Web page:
In a new brand video from the Hong Kong Ballet, swarms of brightly dressed ballet dancers demonstrate traditional techniques in a contemporary urban environment. The 40-year-old dance company underwent a dramatic rebrand in 2018 courtesy of Washington, D.C. based-agency Design Army, and the recent video builds on their new identity. Sporting a mix of classic tutus alongside contemporary sportswear, the dancers pas de deux across basketball courts and stroll en pointe through crosswalks to the remixed tune of Maurice Ravel’s Boléro. Find more moments of dancers in motion on the Hong Kong Ballet’s Youtube channel and take a peek behind the stage curtain on Instagram. (via Colossal Submissions)
Master balloon artist Masayoshi Matsumoto (previously) continues to amaze with his incredibly intricate animal creations. Using only balloons—the artist abstains from using any additional materials like markers or adhesives—Matsumoto shapes his raw materials to mimic the unique limbs, spikes, and wattles of a wide range of animals. The graceful silhouettes of birds and insects with their textural exoskeletons frequently appear in the artist’s body of work, but he also tackles flora including pitcher plants and cacti, and other creatures from mammals to maggots. Discover more of Matsumoto’s inflatable menagerie on Instagram and Twitter.
Turkish artist Uğur Gallenkuş uses split images to emphasize the grave differences between war-torn countries and privileged, peaceful societies. Gallenkuş often specifically references Western visual culture in his juxtaposed images, such as Christian iconography of the Madonna and child, and the Instagram aesthetic of the ice cream cone portrait. In each composite image, the Istanbul-based artist pairs a carefully matched slice of prosperity with jarring documentation of conflict and poverty to show what occupies the attention and defines the experiences of people around the world, depending on where they live.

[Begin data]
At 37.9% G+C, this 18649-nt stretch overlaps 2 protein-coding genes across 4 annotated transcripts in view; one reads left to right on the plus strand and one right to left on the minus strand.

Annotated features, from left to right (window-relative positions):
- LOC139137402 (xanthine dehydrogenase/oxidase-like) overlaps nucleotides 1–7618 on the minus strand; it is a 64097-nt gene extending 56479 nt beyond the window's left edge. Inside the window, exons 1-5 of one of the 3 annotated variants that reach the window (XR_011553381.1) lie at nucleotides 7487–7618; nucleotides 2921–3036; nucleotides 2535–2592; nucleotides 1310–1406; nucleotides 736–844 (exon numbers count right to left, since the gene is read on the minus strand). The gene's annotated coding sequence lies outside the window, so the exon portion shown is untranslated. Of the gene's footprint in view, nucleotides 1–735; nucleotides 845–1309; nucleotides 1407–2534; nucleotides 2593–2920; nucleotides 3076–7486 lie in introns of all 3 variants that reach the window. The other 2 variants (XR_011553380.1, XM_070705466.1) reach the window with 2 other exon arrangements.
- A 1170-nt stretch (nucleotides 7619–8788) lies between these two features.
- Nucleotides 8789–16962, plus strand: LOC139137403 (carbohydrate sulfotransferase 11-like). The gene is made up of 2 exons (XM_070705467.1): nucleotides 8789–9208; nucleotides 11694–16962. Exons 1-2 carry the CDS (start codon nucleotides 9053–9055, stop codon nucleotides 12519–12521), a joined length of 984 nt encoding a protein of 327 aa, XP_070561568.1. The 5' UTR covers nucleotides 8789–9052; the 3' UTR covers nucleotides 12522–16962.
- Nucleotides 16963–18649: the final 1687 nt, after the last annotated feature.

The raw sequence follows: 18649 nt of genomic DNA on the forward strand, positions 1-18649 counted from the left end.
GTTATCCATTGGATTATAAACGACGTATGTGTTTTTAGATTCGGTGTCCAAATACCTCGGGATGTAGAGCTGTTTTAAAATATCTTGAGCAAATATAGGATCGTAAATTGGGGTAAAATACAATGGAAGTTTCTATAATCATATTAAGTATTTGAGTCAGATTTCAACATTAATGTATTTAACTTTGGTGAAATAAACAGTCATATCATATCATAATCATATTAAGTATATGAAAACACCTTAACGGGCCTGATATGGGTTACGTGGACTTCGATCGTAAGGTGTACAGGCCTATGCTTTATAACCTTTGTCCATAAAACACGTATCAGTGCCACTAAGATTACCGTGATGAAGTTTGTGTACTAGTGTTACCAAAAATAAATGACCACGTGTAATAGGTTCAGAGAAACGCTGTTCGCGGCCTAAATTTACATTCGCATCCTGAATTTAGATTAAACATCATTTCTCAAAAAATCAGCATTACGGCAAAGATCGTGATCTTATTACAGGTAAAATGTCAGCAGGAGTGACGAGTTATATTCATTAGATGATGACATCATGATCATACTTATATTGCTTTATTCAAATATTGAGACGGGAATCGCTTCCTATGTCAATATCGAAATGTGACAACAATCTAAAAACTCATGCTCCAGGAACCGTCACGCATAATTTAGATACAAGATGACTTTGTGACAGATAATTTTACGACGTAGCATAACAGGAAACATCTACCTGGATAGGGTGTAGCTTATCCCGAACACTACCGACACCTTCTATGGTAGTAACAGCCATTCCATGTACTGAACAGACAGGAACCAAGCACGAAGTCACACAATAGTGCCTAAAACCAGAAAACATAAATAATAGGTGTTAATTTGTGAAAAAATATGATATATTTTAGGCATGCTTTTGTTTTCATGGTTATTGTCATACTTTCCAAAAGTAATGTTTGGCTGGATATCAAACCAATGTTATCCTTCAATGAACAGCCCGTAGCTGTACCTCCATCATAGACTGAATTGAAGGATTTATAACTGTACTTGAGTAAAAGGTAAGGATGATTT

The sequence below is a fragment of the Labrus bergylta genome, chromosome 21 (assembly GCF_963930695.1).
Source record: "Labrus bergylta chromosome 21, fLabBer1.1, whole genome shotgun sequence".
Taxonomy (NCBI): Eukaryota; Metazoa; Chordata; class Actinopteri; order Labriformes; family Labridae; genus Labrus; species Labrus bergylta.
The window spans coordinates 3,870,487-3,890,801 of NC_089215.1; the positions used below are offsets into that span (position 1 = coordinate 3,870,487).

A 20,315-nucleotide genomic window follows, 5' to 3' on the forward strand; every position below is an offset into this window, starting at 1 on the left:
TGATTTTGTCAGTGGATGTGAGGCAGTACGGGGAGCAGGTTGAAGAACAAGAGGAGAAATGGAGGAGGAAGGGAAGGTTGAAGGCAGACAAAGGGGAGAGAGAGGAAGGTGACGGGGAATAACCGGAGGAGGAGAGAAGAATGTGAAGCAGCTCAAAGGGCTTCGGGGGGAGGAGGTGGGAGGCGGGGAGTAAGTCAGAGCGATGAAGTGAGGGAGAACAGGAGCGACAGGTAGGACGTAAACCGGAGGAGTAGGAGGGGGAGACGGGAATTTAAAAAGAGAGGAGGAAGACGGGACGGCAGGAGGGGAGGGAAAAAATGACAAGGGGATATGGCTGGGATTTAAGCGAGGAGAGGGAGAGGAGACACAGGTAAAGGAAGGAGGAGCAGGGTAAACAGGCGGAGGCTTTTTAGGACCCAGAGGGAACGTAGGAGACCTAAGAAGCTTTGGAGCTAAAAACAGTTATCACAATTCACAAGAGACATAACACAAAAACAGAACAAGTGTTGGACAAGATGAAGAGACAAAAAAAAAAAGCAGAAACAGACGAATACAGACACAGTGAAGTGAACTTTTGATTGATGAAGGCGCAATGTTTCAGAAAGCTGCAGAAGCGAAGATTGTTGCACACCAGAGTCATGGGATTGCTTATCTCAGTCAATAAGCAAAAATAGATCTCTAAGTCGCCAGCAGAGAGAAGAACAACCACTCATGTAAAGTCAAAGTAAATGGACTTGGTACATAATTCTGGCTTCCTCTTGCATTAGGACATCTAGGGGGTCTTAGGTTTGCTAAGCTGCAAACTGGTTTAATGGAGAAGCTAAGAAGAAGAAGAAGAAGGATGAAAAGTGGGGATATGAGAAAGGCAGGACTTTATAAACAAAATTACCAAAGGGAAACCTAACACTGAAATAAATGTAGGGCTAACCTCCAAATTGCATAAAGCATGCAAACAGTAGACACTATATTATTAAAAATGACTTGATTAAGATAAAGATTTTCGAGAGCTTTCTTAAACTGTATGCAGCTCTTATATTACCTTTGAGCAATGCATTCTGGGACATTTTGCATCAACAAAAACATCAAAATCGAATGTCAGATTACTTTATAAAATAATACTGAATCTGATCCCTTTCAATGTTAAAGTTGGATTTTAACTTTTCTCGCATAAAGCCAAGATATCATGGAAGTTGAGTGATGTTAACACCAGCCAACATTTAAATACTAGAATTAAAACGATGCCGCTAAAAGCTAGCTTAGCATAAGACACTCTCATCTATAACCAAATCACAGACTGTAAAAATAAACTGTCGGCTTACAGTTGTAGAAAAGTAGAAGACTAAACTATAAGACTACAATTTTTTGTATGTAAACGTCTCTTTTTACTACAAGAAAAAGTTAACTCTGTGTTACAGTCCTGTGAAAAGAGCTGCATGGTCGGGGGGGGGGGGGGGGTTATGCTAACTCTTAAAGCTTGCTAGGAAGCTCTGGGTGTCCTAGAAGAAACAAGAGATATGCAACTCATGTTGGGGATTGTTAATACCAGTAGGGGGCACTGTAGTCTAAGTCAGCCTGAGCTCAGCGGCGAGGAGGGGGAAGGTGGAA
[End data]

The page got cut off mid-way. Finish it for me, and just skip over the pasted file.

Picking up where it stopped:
Gallenkuş has been creating these divided images for several years as a personal project, and has garnered global attention for his work, which he shares with nearly half a million followers on Instagram. In a recent interview with Juxtapoz, the artist explained, “If we want to live in peace and trust, we must have healthy knowledge and empathy. Wrong and biased information and hatred make these problems even worse.”
The popular 36 Days of Type challenge (previously) is an annual open call for designers, illustrators, and artists to bring the alphabet and numbers one through nine to life. For its sixth year, Barcelona-based motion designer Albert Oriol collaborated with 36 fellow creatives to animate individual letters and numbers. By tapping a wide variety of illustrators with unique styles, Oriol’s end result is a highlight reel of diversity in design. From a Bauhaus-ish B to a graffiti-inspired Y, the animated letters and numbers expand, bounce, pixelate, and evaporate. Watch the full sequence below and see more from Oriol on Behance and Instagram.